Does using complicated usernames add anything to the security level?
In this excerpt from
Answercast #33, I look at the small benefit that a complicated username
could give to your security efforts and recommend that you put your energies
Are complicated usernames more secure?
No. Not really.
The problem is that hackers usually aren’t trying to guess your username. Usually, that’s something they already have.
Usernames are commonly easily visible. They’re not obscured when you login to whatever service you’re using, and they are just not that hard to get.
Email addresses are a great example. If they don’t have a set of email addresses to work from, hackers or spammers may very well start with the obvious.
Leo @ justaboutanything gets a lot of spam,
Because they assume that everybody likes to have their first name as their email address.
As a result, they have a long list of first names,
And they start spamming email to those first names at just about any domain they can think of or they can find.
Obscured email username
So, of course, if you have a completely random set of characters as your email address, as your email username, you’re likely to get less spam.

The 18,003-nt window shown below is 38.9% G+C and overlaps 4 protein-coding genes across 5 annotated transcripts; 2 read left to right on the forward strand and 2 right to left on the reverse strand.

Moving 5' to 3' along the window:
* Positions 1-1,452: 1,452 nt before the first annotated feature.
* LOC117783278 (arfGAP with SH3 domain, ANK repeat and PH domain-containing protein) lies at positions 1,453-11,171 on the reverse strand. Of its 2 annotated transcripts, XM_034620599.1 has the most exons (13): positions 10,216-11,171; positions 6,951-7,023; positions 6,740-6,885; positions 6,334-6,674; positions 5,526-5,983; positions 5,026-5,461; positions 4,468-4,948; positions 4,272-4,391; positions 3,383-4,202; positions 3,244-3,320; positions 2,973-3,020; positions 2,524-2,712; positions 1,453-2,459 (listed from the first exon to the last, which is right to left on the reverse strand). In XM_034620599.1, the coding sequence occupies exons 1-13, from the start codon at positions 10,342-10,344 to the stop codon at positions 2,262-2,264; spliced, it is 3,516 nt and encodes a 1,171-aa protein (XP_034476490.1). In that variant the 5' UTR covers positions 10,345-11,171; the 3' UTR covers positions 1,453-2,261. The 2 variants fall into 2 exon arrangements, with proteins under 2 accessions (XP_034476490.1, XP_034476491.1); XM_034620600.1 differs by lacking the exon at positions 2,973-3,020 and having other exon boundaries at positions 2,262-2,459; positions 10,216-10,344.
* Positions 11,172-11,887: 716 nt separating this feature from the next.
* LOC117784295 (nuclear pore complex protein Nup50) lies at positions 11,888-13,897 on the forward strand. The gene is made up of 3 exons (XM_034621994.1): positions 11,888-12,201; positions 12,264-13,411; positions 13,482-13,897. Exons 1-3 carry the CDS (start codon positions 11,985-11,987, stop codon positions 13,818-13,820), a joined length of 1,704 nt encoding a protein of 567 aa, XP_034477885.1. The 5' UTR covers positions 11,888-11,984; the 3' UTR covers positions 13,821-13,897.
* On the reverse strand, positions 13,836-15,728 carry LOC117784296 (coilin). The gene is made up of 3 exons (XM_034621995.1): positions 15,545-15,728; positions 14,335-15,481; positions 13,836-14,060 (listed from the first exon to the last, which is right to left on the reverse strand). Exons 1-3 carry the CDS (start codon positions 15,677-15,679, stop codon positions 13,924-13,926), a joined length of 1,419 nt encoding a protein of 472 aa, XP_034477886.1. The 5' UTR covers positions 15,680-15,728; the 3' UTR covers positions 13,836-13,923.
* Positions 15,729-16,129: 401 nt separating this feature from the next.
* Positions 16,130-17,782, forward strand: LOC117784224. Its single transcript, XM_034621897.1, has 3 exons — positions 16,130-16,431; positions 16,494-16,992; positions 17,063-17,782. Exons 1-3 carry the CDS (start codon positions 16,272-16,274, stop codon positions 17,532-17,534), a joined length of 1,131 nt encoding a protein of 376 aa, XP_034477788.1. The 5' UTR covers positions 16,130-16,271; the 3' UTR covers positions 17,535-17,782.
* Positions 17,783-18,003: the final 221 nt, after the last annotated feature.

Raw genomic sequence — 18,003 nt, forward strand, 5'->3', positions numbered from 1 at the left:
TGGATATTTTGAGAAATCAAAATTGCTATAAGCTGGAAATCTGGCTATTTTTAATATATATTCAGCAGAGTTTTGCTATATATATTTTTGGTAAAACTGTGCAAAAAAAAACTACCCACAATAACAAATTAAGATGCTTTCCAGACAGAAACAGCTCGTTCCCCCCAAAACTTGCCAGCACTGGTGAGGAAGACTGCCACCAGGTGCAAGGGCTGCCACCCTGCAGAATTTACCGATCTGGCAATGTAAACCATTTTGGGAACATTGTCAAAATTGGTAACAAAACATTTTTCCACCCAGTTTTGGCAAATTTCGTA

But in all honesty, it’s not really worth to me.
Email addresses are things that really identify you to other people. They’re useful to be something simple like your name.
In other cases, when you’re logging into a bank or when you’re logging into services where your username is, theoretically, something you and the service would see?
Yea, I suppose it could add a little bit of security.
But in reality, I just don’t see it as adding that much. I would much rather see the effort put into:
Making sure you’ve got strong passwords
And are following good practices for keeping yourself on the internet.
Next from Answercast 33 – Why does CCleaner clean up Internet Explorer items when I don’t use Internet Explorer?